Quezon contested the move of US Governor General Leonard Wood to privatize the government corporations. To promote Philippine industrialization and agricultural development, Quezon formed through legislation government corporations like Agro-Industrial Bank, National Power Corp., National Development Corp., National Abaca and Fibers Corp. and Rice and Corn Corp., among others. By 1941, on the eve of the war, the Philippines was already next to Japan in economic growth.
Quezon’s nationalist and state-led economic policies were followed by President Carlos P. Garcia in the 1950s, again pushing the Philippines second to Japan in economic development. We fell to the bottom of the ranking of Asian economies when those policies were scrapped.
Quezon was known as the “father of social justice.” His administration passed the Tenancy Act increasing the share of the tenants in their produce, authorized the sale to tenants of friar lands, passed the eight-hour labor law, and created the Court of Industrial Relations which regulated the relations between labor and capital.
Today’s government policies are contrary to what Quezon had implemented.
The present policies conform with the Washington Consensus policies of privatization, free trade, globalization, dependence on foreign aid, loans and investments, non-industrialization and dictation by foreign financial institutions, instead of promoting “complete and absolute” independence as preached by Quezon and the original Nacionalistas.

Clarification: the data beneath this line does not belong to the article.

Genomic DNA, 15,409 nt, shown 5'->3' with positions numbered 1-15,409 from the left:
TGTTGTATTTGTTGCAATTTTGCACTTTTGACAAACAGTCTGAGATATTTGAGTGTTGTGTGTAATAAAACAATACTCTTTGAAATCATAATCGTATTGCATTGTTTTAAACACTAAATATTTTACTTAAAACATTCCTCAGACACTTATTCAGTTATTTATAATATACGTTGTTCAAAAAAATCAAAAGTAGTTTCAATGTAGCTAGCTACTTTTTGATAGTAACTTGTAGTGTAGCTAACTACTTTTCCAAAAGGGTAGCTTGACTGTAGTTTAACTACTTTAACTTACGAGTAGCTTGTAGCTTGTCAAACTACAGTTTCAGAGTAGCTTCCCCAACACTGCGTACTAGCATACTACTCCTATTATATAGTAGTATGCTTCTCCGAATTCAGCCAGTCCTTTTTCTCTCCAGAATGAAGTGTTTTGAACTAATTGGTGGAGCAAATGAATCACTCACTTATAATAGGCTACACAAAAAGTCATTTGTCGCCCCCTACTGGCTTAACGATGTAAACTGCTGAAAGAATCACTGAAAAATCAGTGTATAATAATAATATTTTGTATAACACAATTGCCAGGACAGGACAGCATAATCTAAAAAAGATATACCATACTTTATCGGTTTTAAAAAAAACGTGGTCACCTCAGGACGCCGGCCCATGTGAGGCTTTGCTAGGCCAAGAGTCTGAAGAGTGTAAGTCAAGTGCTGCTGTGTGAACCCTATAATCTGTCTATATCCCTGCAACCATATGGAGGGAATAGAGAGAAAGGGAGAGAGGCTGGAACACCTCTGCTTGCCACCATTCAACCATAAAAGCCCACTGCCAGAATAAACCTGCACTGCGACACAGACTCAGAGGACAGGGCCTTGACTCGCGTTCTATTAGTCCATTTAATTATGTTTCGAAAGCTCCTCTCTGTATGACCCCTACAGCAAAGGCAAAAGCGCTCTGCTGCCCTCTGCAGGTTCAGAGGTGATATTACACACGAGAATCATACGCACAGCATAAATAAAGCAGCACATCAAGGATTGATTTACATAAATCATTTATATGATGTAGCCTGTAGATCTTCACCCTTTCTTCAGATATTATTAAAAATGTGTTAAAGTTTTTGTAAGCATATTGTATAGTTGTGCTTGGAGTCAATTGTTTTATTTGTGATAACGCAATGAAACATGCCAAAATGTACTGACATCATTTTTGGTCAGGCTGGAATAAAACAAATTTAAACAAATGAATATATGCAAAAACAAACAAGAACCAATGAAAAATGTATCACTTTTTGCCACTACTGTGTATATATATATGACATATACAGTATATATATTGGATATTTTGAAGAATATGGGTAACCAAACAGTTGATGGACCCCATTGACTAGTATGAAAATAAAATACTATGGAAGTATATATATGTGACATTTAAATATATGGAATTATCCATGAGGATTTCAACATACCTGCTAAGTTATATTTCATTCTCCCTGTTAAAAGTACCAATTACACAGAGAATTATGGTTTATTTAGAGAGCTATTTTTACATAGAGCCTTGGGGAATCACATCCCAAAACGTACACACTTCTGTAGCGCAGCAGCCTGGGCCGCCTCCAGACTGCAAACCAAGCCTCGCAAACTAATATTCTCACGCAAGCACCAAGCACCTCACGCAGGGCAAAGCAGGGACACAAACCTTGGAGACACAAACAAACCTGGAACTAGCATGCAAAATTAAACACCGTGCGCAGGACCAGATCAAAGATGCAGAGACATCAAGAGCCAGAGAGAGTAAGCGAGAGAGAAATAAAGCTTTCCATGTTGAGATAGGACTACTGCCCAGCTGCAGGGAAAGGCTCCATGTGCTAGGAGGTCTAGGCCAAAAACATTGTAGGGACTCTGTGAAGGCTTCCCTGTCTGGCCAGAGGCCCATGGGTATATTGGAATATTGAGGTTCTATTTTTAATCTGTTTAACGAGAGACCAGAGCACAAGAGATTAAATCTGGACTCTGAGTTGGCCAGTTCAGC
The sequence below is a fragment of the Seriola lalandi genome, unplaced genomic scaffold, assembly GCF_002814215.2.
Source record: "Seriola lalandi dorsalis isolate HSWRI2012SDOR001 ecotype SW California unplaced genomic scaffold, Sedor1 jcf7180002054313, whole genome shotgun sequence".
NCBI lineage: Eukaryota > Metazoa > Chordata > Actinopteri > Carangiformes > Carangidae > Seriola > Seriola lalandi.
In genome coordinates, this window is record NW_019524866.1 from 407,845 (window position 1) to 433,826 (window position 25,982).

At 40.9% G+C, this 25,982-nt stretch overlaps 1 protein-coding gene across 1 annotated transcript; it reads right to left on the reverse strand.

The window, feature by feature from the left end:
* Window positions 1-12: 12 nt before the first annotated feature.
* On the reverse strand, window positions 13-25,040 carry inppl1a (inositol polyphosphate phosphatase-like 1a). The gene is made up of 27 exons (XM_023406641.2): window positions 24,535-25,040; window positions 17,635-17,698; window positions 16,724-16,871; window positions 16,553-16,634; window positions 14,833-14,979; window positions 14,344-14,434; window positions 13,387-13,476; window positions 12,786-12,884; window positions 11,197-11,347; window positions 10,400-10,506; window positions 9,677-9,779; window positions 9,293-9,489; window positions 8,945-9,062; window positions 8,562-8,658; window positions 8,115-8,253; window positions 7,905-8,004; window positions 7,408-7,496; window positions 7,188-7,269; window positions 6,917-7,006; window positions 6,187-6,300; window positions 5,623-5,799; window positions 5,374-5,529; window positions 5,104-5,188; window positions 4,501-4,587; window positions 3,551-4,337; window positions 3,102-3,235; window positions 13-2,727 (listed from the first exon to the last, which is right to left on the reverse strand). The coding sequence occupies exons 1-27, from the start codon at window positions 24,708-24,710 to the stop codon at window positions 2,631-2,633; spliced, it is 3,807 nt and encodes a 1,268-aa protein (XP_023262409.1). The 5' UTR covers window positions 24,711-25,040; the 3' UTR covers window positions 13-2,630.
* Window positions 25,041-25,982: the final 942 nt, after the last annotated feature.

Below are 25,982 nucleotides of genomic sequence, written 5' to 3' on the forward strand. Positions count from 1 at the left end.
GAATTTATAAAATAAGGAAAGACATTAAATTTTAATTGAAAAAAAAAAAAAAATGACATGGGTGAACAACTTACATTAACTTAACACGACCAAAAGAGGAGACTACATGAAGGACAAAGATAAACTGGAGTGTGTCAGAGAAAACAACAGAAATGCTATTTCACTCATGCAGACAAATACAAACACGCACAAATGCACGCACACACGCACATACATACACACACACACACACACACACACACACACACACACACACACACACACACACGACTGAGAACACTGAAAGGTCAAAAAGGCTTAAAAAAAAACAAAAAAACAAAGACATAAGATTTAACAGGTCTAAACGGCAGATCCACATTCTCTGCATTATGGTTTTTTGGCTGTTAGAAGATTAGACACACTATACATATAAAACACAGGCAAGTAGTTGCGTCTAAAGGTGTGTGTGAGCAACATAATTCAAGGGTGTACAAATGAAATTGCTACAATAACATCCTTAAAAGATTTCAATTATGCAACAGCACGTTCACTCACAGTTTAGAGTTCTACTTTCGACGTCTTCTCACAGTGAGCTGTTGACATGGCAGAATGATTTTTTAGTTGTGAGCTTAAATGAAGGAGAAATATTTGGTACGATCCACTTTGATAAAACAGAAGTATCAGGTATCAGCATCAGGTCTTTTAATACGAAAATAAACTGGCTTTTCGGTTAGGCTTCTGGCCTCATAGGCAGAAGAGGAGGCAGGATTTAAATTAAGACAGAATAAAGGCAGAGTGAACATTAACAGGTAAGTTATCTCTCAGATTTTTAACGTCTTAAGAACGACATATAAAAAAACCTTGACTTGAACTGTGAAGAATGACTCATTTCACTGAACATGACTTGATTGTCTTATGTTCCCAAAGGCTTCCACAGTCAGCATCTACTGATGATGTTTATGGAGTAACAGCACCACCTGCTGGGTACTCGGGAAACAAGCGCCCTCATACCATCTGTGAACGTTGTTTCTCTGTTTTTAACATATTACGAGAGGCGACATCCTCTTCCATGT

Quezon had famously proclaimed: “I prefer a government run like hell by Filipinos to a government run like heaven by Americans.” He meant that no foreigner can run the Philippines like heaven and that only Filipinos can do so. He remained true to the end to the original Nacionalista ideal of “complete and absolute independence.”
(Editor’s Note: The author, a lawyer, was among the journalists detained under martial law in 1972. He was then editor of the Philippine News Service and contributing editor of Weekly Graphic. He also worked as associate editor and editor of the postmartial law Philippine Graphic, and is now a freelance journalist and spokesperson for Movement for Truth in History.)